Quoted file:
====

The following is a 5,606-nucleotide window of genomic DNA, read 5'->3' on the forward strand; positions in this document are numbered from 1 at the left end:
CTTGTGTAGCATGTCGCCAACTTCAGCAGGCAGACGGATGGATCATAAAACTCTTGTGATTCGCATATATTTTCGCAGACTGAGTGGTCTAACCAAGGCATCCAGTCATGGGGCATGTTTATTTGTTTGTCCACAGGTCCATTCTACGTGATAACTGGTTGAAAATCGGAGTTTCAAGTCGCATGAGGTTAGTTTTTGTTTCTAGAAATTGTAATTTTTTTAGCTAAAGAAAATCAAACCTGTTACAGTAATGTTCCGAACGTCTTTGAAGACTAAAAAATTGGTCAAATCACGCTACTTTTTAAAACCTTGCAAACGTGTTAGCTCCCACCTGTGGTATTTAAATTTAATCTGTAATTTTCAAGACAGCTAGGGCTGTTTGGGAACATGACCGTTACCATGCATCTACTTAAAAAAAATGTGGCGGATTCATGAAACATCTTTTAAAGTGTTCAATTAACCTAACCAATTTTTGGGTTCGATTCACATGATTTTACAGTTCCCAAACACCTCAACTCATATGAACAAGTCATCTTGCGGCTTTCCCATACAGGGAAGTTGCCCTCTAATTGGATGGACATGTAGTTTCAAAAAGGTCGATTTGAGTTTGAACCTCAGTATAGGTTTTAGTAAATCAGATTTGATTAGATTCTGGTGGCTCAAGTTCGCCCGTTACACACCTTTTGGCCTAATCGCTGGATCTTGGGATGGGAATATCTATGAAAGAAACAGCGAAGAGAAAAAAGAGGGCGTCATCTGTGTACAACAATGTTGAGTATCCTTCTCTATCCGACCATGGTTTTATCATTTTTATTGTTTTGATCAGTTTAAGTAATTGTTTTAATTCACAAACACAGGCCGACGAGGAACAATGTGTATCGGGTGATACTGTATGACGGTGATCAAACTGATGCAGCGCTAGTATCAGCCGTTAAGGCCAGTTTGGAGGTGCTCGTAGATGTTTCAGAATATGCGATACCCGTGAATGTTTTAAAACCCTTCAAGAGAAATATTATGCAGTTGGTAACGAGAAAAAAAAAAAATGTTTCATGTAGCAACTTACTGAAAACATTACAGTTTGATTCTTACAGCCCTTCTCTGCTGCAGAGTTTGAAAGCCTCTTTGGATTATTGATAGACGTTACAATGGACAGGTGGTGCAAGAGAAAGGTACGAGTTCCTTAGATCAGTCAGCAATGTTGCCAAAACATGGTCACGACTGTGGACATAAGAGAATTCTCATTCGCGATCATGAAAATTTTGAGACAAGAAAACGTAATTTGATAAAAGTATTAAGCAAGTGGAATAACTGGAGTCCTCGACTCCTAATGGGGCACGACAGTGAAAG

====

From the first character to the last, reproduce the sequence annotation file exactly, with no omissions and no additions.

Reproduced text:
The following is a 5,606-nucleotide window of genomic DNA, read 5'->3' on the forward strand; positions in this document are numbered from 1 at the left end:
CTTGTGTAGCATGTCGCCAACTTCAGCAGGCAGACGGATGGATCATAAAACTCTTGTGATTCGCATATATTTTCGCAGACTGAGTGGTCTAACCAAGGCATCCAGTCATGGGGCATGTTTATTTGTTTGTCCACAGGTCCATTCTACGTGATAACTGGTTGAAAATCGGAGTTTCAAGTCGCATGAGGTTAGTTTTTGTTTCTAGAAATTGTAATTTTTTTAGCTAAAGAAAATCAAACCTGTTACAGTAATGTTCCGAACGTCTTTGAAGACTAAAAAATTGGTCAAATCACGCTACTTTTTAAAACCTTGCAAACGTGTTAGCTCCCACCTGTGGTATTTAAATTTAATCTGTAATTTTCAAGACAGCTAGGGCTGTTTGGGAACATGACCGTTACCATGCATCTACTTAAAAAAAATGTGGCGGATTCATGAAACATCTTTTAAAGTGTTCAATTAACCTAACCAATTTTTGGGTTCGATTCACATGATTTTACAGTTCCCAAACACCTCAACTCATATGAACAAGTCATCTTGCGGCTTTCCCATACAGGGAAGTTGCCCTCTAATTGGATGGACATGTAGTTTCAAAAAGGTCGATTTGAGTTTGAACCTCAGTATAGGTTTTAGTAAATCAGATTTGATTAGATTCTGGTGGCTCAAGTTCGCCCGTTACACACCTTTTGGCCTAATCGCTGGATCTTGGGATGGGAATATCTATGAAAGAAACAGCGAAGAGAAAAAAGAGGGCGTCATCTGTGTACAACAATGTTGAGTATCCTTCTCTATCCGACCATGGTTTTATCATTTTTATTGTTTTGATCAGTTTAAGTAATTGTTTTAATTCACAAACACAGGCCGACGAGGAACAATGTGTATCGGGTGATACTGTATGACGGTGATCAAACTGATGCAGCGCTAGTATCAGCCGTTAAGGCCAGTTTGGAGGTGCTCGTAGATGTTTCAGAATATGCGATACCCGTGAATGTTTTAAAACCCTTCAAGAGAAATATTATGCAGTTGGTAACGAGAAAAAAAAAAAATGTTTCATGTAGCAACTTACTGAAAACATTACAGTTTGATTCTTACAGCCCTTCTCTGCTGCAGAGTTTGAAAGCCTCTTTGGATTATTGATAGACGTTACAATGGACAGGTGGTGCAAGAGAAAGGTACGAGTTCCTTAGATCAGTCAGCAATGTTGCCAAAACATGGTCACGACTGTGGACATAAGAGAATTCTCATTCGCGATCATGAAAATTTTGAGACAAGAAAACGTAATTTGATAAAAGTATTAAGCAAGTGGAATAACTGGAGTCCTCGACTCCTAATGGGGCACGACAGTGAAAG